Consolidating object storage files into a single bucket and removing local storage support were assessed by the working group as excellent ways to reduce code complexity and simplify the product installation and maintenance. However, those topics require more significant cross-department decisions that do not fit the working group’s scope. As a first iteration, the working group members addressed how to reduce code complexity by focussing on technological challenges.

The creation of the scalability frameworks team during this working group execution provided a perfect partner to give continuity to this effort. Epic gitlab-com/gl-infra&733 describes the current roadmap.

Roles and responsibilities

The functional leads will be responsible for:

  • Representing the needs of individual stakeholders in their department/sub-dept.
  • Gathering and consolidating feedback on specific proposals from their department/sub-dept.
  • Communicating the output from the working group (if any) and answering questions from their dept/sub-dept.

Ideally, the functional lead is someone who is an IC working in the affected groups, but anyone capable of representing a group, department, or sub-department in the fashion mentioned above is welcome.

Working Group Role Person Stakeholder Dept. Title
Executive Sponsor Marin Jankovski @marin Infrastructure Director of Infrastructure, Platform
Facilitator Alessio Caiazza @nolith Infrastructure Staff Backend Engineer
Functional Lead Grzegorz Bizon @grzesiek Ops, Verify Staff Backend Engineer
Functional Lead Jason Plum @WarheadsSE Distribution Staff Backend Engineer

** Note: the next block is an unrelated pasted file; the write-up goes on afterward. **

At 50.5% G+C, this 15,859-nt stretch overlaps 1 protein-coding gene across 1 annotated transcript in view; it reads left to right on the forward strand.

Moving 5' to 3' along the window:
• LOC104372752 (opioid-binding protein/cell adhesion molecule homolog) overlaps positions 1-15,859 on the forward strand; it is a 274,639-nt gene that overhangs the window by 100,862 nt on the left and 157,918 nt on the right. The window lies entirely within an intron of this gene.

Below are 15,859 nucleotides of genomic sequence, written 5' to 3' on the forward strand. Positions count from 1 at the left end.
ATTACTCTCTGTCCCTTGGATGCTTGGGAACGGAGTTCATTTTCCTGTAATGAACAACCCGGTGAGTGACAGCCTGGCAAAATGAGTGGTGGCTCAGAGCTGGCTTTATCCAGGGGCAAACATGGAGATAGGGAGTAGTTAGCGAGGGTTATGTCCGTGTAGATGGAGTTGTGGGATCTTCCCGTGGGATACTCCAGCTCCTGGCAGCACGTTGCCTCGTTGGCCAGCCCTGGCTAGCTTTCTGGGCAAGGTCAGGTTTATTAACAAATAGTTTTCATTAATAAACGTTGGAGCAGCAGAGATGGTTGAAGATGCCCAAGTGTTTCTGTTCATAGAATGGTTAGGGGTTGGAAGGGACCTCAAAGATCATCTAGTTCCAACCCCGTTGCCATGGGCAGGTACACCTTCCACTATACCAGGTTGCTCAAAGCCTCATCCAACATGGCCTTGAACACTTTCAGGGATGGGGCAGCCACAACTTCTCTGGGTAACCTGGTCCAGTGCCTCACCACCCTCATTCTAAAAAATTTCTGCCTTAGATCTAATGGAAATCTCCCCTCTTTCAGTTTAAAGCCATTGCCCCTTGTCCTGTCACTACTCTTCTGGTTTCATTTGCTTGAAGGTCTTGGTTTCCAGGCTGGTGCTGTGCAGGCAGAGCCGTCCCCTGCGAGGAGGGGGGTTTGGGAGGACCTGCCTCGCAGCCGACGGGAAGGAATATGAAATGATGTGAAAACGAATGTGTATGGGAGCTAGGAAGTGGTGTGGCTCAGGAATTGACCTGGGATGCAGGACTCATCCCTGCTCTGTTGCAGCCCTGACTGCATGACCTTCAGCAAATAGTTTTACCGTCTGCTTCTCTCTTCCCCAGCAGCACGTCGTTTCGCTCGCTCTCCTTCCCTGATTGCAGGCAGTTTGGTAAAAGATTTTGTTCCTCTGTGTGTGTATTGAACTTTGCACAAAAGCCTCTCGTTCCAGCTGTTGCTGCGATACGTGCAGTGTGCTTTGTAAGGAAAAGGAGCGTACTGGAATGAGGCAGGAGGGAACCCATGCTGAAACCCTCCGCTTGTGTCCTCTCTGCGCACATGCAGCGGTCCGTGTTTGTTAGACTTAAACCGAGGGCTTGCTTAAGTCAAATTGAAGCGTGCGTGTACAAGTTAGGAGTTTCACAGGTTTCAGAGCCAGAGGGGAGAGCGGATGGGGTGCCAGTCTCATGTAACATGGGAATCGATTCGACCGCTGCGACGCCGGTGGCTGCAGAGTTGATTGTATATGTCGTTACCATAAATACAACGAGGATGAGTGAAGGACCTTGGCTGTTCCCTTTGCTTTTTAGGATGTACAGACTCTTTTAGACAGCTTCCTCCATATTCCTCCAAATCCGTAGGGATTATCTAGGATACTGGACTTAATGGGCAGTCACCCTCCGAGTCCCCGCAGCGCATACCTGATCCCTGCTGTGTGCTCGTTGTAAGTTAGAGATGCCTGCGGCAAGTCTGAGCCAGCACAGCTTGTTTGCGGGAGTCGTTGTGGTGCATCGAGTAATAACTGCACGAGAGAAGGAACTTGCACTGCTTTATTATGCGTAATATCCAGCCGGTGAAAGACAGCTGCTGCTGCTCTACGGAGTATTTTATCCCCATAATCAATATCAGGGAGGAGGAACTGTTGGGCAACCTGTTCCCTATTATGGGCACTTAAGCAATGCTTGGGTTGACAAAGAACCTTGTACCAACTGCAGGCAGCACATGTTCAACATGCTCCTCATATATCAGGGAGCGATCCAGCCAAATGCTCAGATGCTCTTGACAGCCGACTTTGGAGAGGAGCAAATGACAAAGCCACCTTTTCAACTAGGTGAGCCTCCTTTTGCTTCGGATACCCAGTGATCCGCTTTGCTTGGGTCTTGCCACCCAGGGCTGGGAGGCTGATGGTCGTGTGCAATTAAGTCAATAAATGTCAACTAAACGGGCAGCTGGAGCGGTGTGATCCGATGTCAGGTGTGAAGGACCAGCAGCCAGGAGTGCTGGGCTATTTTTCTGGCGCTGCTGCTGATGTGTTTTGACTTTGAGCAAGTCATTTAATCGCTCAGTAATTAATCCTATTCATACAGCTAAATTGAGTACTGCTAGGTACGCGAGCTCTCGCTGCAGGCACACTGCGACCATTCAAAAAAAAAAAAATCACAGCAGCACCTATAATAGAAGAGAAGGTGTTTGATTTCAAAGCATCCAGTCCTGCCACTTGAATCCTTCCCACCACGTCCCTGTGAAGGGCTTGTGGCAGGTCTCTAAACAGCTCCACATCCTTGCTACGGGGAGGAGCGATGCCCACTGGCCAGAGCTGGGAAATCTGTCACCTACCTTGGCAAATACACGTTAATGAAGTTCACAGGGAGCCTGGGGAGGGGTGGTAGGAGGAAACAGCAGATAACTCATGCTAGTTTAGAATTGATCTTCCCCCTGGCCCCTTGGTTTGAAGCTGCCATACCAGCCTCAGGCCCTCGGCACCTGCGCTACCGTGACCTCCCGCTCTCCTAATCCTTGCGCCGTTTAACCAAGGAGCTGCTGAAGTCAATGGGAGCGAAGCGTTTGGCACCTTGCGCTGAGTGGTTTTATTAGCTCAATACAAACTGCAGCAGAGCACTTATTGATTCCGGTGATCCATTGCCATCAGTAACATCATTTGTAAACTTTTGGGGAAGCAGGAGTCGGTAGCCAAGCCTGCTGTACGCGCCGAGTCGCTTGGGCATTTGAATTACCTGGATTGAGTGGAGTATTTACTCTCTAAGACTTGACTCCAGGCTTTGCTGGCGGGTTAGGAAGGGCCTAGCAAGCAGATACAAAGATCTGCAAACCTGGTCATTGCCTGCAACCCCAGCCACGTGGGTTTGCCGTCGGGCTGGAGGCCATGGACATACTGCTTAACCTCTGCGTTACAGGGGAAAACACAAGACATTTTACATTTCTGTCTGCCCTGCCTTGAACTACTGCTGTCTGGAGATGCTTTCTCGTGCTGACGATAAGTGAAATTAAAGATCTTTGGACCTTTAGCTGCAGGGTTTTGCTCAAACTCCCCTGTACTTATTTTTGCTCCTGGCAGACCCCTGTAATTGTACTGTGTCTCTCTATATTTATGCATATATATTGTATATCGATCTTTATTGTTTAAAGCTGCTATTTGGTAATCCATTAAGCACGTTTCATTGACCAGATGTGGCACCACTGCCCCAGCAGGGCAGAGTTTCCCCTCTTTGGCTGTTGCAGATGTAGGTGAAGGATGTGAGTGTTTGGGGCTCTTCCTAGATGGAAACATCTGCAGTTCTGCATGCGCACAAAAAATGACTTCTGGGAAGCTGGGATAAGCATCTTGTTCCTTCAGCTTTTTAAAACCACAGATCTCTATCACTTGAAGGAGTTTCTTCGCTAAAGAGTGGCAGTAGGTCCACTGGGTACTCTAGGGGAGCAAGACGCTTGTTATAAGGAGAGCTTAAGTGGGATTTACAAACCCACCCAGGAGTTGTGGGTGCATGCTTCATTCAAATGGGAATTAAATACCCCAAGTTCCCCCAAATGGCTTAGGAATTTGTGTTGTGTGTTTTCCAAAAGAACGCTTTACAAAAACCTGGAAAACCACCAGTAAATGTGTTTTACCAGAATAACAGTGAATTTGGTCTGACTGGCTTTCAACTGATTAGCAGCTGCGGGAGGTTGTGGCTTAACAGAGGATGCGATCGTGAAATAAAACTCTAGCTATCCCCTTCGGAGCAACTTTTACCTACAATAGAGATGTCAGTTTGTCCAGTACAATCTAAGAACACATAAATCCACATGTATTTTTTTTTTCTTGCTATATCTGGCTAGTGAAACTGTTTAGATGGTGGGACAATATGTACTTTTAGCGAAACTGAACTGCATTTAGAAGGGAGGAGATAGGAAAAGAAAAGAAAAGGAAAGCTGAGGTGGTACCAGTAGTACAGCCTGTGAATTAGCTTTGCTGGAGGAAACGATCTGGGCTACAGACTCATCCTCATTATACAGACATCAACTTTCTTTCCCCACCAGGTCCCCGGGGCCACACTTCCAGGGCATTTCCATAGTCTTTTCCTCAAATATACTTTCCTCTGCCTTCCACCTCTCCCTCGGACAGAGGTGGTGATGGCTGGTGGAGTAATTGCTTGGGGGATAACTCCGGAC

Functional Lead Matthias Käppler @mkaeppler Memory Senior Backend Engineer
Functional Lead Łukasz Korbasiewicz @lkorbasiewicz Support Support Engineer
Member Vladimir Shushlin @vshushlin Release group Senior Backend Engineer
Member Erick Bajao @iamricecake Verify Senior Backend Engineer
Member Jaime Martinez @jaime Package Backend Engineer
Member David Fernandez @10io Package Senior Backend Engineer
Member Tiger Watson @tigerwnz Configure Senior Backend Engineer
Member Vitor Meireles De Sousa @vdesousa AppSec Senior Application Security Engineer
Member Patrick Bajao @patrickbajao Workhorse Senior Backend Engineer
Member Catalin Irimie @cat Geo Senior Backend Engineer
Member Sofia Vistas @svistas Quality Senior Software Engineer in Test
Member Jacob Vosmaer @jacobvosmaer-gitlab Scalability Staff Backend Engineer

Company efforts on uploads

At GitLab we work in iterations, direct upload was developed by several teams incrementally by adding new features over the course of several milestones.

To demonstrate the number of teams and milestones involved, the timeline of the Object Storage development, from feature development to tech debt and security fixes, is outlined: